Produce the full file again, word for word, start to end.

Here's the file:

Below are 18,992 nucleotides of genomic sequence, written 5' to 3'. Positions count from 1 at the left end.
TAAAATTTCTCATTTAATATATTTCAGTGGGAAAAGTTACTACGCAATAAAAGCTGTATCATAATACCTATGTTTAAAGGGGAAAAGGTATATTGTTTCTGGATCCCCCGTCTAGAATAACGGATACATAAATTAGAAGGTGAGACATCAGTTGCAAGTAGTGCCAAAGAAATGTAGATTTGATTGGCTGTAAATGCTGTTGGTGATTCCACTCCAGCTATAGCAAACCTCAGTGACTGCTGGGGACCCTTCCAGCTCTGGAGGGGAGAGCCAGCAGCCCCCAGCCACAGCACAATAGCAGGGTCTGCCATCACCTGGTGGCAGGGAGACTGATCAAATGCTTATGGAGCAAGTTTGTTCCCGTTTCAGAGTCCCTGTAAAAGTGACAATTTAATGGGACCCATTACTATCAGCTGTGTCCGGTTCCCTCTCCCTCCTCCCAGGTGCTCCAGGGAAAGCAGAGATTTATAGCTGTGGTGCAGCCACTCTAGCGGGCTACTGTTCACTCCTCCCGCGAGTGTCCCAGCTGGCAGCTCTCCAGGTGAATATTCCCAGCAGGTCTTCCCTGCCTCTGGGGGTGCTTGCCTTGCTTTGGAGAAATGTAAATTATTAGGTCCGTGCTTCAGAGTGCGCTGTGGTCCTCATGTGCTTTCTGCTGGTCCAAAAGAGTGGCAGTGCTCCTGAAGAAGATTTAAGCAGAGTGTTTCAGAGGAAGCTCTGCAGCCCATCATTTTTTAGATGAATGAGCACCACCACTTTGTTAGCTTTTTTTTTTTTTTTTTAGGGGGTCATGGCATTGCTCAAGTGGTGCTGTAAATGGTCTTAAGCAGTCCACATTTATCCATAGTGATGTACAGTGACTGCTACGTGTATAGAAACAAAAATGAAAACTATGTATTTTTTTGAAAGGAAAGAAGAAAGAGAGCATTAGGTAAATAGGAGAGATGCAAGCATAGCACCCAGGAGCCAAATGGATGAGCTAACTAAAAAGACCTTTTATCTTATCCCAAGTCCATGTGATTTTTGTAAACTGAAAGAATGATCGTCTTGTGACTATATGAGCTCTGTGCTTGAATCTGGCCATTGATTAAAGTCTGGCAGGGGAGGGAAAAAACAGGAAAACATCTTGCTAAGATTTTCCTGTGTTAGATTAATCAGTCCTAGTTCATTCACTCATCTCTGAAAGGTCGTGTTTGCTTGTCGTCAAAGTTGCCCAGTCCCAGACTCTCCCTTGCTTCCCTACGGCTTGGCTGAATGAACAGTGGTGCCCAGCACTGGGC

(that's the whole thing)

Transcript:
Below are 18,992 nucleotides of genomic sequence, written 5' to 3'. Positions count from 1 at the left end.
TAAAATTTCTCATTTAATATATTTCAGTGGGAAAAGTTACTACGCAATAAAAGCTGTATCATAATACCTATGTTTAAAGGGGAAAAGGTATATTGTTTCTGGATCCCCCGTCTAGAATAACGGATACATAAATTAGAAGGTGAGACATCAGTTGCAAGTAGTGCCAAAGAAATGTAGATTTGATTGGCTGTAAATGCTGTTGGTGATTCCACTCCAGCTATAGCAAACCTCAGTGACTGCTGGGGACCCTTCCAGCTCTGGAGGGGAGAGCCAGCAGCCCCCAGCCACAGCACAATAGCAGGGTCTGCCATCACCTGGTGGCAGGGAGACTGATCAAATGCTTATGGAGCAAGTTTGTTCCCGTTTCAGAGTCCCTGTAAAAGTGACAATTTAATGGGACCCATTACTATCAGCTGTGTCCGGTTCCCTCTCCCTCCTCCCAGGTGCTCCAGGGAAAGCAGAGATTTATAGCTGTGGTGCAGCCACTCTAGCGGGCTACTGTTCACTCCTCCCGCGAGTGTCCCAGCTGGCAGCTCTCCAGGTGAATATTCCCAGCAGGTCTTCCCTGCCTCTGGGGGTGCTTGCCTTGCTTTGGAGAAATGTAAATTATTAGGTCCGTGCTTCAGAGTGCGCTGTGGTCCTCATGTGCTTTCTGCTGGTCCAAAAGAGTGGCAGTGCTCCTGAAGAAGATTTAAGCAGAGTGTTTCAGAGGAAGCTCTGCAGCCCATCATTTTTTAGATGAATGAGCACCACCACTTTGTTAGCTTTTTTTTTTTTTTTTTAGGGGGTCATGGCATTGCTCAAGTGGTGCTGTAAATGGTCTTAAGCAGTCCACATTTATCCATAGTGATGTACAGTGACTGCTACGTGTATAGAAACAAAAATGAAAACTATGTATTTTTTTGAAAGGAAAGAAGAAAGAGAGCATTAGGTAAATAGGAGAGATGCAAGCATAGCACCCAGGAGCCAAATGGATGAGCTAACTAAAAAGACCTTTTATCTTATCCCAAGTCCATGTGATTTTTGTAAACTGAAAGAATGATCGTCTTGTGACTATATGAGCTCTGTGCTTGAATCTGGCCATTGATTAAAGTCTGGCAGGGGAGGGAAAAAACAGGAAAACATCTTGCTAAGATTTTCCTGTGTTAGATTAATCAGTCCTAGTTCATTCACTCATCTCTGAAAGGTCGTGTTTGCTTGTCGTCAAAGTTGCCCAGTCCCAGACTCTCCCTTGCTTCCCTACGGCTTGGCTGAATGAACAGTGGTGCCCAGCACTGGGC